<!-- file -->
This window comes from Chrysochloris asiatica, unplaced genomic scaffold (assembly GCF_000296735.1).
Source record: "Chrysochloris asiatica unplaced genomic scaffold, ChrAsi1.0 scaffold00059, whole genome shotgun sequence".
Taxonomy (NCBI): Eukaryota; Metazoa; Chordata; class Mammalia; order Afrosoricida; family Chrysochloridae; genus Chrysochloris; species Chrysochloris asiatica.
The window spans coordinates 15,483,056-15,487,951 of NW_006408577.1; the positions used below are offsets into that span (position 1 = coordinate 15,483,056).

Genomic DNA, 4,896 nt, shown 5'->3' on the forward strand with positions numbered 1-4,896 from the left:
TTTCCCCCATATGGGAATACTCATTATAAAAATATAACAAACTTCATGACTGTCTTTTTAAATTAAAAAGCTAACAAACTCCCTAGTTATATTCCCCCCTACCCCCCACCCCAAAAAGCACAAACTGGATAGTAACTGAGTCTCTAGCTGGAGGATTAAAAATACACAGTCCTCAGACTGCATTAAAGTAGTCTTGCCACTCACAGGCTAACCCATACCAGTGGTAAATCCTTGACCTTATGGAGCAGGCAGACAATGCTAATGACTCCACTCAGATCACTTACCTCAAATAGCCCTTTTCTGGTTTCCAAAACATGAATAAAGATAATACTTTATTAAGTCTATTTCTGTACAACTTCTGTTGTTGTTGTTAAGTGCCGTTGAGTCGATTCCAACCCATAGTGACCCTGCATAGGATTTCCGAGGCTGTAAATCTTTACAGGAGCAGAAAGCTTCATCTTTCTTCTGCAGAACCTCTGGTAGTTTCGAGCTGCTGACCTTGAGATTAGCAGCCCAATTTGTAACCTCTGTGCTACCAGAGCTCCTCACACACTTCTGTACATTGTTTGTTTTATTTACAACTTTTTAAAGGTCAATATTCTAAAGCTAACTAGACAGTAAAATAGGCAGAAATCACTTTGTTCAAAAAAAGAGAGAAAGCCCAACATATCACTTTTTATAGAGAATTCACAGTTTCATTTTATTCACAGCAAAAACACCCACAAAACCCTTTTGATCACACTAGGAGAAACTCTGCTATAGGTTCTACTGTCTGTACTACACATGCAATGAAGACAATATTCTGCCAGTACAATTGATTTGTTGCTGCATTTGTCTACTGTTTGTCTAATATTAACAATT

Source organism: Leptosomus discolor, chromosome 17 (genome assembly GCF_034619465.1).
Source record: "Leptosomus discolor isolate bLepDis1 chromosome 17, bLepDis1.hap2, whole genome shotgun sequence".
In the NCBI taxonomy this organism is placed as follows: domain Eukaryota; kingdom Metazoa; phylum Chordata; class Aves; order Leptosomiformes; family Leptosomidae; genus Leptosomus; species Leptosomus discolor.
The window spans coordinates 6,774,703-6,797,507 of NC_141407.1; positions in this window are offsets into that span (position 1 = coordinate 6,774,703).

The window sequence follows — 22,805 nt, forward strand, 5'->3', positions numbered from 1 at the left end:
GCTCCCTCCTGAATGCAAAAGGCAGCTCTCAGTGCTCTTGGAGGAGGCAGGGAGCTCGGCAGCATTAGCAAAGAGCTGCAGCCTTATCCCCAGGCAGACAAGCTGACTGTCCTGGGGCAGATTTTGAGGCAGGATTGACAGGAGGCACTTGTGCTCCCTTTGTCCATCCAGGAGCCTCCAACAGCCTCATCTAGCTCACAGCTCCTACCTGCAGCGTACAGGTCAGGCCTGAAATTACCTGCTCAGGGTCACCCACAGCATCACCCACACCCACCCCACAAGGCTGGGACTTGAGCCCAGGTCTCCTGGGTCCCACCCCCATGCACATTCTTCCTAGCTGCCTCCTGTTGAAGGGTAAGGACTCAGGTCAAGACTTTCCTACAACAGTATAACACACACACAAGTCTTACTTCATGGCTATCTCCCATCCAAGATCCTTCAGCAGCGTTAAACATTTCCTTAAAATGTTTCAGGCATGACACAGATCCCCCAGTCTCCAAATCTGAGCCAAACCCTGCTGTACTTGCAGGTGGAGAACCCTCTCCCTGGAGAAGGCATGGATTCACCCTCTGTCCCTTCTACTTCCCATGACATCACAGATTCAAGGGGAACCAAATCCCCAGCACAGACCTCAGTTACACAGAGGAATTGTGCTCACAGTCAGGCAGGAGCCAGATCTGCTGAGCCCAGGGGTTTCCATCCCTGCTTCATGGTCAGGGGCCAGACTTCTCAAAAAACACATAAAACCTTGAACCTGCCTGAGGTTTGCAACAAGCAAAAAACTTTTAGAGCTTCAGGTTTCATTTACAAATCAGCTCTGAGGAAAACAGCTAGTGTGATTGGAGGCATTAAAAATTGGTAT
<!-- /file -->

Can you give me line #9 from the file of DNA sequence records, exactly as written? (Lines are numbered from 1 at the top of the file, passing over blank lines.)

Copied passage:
In the NCBI taxonomy this organism is placed as follows: domain Eukaryota; kingdom Metazoa; phylum Chordata; class Aves; order Leptosomiformes; family Leptosomidae; genus Leptosomus; species Leptosomus discolor.